Monthly Archives: November 2014

A Meta-Analysis of the Impacts of Genetically Modified Crops

MON810 confined field trial in Kiboko, Kenya

MON810 confined field trial in Kiboko, Kenya

On average, GM technology adoption has reduced chemical pesticide use by 37%, increased  crop yields by 22%, and increased farmer profits by 68%. Yield gains and pesticide reductions are larger for insect-resistant crops than for herbicide-tolerant crops. Yield and profit gains are higher in developing countries than in developed countries.

Summary result of a meta-analysis carried out on impacts of genetically modified crops

A Meta-Analysis of the Impacts of Genetically Modified

http://www.economist.com/news/science-and-technology/21630961-biggest-study-so-far-finds-gm-crops-have-large-widespread-benefits-field 

 

 

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Position statement on new crop breeding tools published by UK’s major plant science funder

In order for farmers, both in the EU and globally, to provide a sustainable food supply we will need to develop crop varieties with improved characteristics, such as drought tolerance, disease resistance or enhanced nutrient content. To do this we must take advantage of the wide range of techniques available in order to use the right approach for the right circumstance, such as conventional breeding, genetic modification or newer methods like genome editing. BBSRC Chief Executive, Professor Jackie Hunter

The Biotechnology and Biological Sciences Research Council (BBSRC) has published a position statement on new and emerging techniques for crop improvement. These novel techniques, which can introduce precise genetic changes into plants, are currently being used in research labs as a tool to help understand the function of genes. Commercial applications are likely to follow: new and improved crop varieties produced with these methods could be available world-wide over the coming years.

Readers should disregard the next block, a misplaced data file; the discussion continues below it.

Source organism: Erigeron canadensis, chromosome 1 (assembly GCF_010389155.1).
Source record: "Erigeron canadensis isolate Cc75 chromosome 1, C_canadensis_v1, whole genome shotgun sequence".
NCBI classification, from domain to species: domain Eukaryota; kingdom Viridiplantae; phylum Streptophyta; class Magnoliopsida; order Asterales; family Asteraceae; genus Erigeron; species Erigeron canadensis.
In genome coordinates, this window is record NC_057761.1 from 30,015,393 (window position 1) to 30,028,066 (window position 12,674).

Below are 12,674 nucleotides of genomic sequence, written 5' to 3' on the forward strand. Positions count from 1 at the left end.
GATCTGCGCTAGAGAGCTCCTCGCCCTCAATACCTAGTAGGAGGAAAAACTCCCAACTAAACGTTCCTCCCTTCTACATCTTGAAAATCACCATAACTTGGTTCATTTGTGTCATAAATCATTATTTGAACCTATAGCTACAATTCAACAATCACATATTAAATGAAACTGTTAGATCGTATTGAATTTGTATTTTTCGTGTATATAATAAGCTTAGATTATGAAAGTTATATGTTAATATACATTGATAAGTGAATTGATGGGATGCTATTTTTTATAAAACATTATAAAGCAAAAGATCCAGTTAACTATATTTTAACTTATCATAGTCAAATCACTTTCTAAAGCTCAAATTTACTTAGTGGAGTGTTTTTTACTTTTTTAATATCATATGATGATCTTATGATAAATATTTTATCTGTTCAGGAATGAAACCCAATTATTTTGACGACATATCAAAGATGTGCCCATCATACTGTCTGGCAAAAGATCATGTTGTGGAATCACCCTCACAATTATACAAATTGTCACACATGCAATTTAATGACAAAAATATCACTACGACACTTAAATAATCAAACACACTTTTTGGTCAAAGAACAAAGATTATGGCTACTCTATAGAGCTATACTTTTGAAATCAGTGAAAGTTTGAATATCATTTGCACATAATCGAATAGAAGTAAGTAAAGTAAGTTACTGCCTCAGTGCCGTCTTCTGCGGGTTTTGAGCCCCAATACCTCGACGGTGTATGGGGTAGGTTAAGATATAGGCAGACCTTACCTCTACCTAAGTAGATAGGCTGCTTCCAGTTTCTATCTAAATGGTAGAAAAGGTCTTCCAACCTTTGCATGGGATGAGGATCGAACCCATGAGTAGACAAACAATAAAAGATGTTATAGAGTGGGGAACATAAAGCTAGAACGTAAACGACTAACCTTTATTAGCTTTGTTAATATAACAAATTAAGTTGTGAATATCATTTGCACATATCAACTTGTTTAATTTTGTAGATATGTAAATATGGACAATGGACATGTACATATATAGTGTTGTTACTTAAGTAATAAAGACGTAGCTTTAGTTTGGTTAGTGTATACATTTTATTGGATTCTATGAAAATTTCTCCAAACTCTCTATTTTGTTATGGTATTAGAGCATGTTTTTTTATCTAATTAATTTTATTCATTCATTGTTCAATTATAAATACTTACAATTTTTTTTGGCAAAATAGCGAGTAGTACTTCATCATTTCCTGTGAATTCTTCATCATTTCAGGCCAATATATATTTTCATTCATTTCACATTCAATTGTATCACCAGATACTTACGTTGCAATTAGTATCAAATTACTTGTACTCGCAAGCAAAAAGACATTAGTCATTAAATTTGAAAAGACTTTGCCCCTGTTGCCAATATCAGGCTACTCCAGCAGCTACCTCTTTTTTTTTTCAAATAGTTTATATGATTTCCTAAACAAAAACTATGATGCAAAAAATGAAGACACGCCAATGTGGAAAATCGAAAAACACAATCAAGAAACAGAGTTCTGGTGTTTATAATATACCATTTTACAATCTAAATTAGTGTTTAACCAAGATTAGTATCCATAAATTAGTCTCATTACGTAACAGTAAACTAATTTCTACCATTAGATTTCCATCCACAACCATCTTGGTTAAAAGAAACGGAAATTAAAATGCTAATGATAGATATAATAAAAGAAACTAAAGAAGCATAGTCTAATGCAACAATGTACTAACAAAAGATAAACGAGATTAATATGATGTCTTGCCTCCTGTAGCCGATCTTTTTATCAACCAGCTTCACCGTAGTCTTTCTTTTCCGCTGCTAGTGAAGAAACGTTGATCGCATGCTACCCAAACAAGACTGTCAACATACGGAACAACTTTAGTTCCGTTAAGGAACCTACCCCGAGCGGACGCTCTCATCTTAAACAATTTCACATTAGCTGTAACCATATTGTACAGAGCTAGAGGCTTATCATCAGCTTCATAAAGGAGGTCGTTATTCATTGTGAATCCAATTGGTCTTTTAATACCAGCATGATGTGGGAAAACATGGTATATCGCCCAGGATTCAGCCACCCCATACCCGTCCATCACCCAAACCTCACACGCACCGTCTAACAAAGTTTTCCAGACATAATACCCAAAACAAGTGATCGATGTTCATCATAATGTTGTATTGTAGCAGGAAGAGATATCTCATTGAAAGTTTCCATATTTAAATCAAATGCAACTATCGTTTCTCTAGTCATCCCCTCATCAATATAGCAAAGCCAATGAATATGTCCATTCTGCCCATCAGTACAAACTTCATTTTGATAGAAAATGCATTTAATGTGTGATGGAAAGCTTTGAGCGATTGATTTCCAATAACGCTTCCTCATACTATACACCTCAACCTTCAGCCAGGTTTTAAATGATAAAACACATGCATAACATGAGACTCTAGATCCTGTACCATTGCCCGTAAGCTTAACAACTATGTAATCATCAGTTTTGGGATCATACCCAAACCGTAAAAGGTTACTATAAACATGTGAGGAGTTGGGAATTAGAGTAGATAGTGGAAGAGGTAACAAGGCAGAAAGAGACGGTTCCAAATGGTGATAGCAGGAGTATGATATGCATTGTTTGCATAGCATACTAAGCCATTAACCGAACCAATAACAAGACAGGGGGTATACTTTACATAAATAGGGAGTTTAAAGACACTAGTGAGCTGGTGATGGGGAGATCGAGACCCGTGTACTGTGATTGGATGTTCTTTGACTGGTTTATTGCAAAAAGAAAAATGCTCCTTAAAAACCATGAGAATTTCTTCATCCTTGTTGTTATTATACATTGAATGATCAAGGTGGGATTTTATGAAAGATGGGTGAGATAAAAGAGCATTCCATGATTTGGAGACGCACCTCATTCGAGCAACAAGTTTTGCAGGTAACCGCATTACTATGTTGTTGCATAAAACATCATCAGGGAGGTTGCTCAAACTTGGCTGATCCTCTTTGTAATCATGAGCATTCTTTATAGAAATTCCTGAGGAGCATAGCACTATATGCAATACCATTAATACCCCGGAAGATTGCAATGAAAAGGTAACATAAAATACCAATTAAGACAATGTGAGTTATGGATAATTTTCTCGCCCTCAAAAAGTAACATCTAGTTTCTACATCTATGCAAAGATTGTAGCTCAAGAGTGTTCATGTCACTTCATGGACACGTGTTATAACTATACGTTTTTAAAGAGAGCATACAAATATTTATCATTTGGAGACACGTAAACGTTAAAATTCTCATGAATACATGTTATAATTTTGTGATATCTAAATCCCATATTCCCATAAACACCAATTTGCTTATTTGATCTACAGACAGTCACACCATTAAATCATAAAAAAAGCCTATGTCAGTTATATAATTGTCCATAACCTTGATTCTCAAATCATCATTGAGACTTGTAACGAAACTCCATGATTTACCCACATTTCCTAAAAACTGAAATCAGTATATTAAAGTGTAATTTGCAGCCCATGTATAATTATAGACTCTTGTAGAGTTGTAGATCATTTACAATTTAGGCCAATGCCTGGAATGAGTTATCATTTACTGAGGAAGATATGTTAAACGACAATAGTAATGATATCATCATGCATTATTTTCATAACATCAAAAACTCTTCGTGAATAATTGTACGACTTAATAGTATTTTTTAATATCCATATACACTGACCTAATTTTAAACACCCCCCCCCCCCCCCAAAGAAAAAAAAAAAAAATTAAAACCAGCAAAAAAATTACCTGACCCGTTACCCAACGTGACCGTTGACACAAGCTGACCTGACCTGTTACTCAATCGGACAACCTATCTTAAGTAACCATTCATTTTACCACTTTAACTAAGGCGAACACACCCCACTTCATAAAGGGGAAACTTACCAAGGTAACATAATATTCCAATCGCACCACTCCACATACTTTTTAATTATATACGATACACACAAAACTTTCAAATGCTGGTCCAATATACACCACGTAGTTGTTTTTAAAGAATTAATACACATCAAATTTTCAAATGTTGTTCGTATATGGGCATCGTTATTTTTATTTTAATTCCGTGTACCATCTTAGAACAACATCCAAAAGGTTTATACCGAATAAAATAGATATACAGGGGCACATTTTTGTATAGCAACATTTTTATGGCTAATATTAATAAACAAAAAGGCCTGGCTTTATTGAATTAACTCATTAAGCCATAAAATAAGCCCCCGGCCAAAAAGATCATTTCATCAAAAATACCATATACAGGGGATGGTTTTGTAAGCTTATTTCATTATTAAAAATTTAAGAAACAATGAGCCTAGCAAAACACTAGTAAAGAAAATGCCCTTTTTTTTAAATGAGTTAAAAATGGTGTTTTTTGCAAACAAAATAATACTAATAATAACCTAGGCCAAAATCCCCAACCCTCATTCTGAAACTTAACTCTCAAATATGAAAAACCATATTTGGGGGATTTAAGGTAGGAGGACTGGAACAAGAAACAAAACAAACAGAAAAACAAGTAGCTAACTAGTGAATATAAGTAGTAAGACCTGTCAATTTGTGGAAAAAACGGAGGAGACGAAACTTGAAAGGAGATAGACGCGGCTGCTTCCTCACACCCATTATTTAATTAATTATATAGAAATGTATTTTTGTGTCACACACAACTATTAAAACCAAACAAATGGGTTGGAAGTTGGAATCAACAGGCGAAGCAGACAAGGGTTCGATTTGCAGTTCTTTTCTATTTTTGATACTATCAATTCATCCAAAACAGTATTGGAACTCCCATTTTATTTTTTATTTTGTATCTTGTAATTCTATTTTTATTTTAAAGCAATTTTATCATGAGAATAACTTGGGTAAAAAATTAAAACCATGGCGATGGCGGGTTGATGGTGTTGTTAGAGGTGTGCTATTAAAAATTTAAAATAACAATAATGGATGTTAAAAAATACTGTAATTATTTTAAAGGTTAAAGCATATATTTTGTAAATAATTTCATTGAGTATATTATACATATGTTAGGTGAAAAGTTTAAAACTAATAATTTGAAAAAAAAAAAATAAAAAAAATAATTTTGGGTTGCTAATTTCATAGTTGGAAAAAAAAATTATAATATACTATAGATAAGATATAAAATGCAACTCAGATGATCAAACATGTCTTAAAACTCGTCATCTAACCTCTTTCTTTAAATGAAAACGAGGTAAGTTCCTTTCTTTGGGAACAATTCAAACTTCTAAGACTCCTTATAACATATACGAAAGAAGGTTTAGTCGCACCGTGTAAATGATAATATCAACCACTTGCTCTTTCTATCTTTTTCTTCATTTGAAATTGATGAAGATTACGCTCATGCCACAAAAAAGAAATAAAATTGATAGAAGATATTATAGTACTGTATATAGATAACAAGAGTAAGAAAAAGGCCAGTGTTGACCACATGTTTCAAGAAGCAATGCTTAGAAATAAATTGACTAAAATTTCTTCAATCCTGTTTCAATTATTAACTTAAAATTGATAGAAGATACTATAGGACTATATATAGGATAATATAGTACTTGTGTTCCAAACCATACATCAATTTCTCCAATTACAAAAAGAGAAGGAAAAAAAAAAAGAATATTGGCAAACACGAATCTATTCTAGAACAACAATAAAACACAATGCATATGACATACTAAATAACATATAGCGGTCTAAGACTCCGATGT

More on this story: http://www.bbsrc.ac.uk/news/policy/2014/141028-pr-position-statement-on-crop-breeding-techniques.aspx

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Norway allows import of genetically-modified maize for food

OSLO, Oct. 29 (Xinhua) — In a big shift from the position held by the previous government, the current Norwegian government will open the door for genetically-modified maize to be imported for food, the Norwegian news agency NTB reported on Wednesday.  http://www.shanghaidaily.com/article/article_xinhua.aspx?id=249675  

 

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Patrick holds the large ear of the DroughtTEGO™ maize hybrid

Giving hope a chance: Farmer stories on the DroughtTEGO™ hybrid

With over 20 years’ experience in farming, it was a pleasure to hear Patrick Magana Londi, a farmer from Holo, Kisumu County say “I am confident in the TEGO”. Patrick was referring to the WE1101 hybrid.

Patrick holds the large ear of the DroughtTEGO™ maize hybrid

Patrick holds the large ear of the DroughtTEGO™ maize hybrid

Being a seasoned farmer, and one who does farming as a business, Patrick says he practices due diligence before adopting new technologies as this is where his income comes from. This was his third harvest of the DroughtTEGO™ hybrid and he reckons he has made a good decision in adopting the hybrid. “I follow up on new seeds so that I can plant the latest technologies as our area here is so dry and usually we don’t get good harvests if we don’t go for good seeds. For this season (Long rains) we haven’t had any (variety) which did better than this one (TEGO)”, he says.

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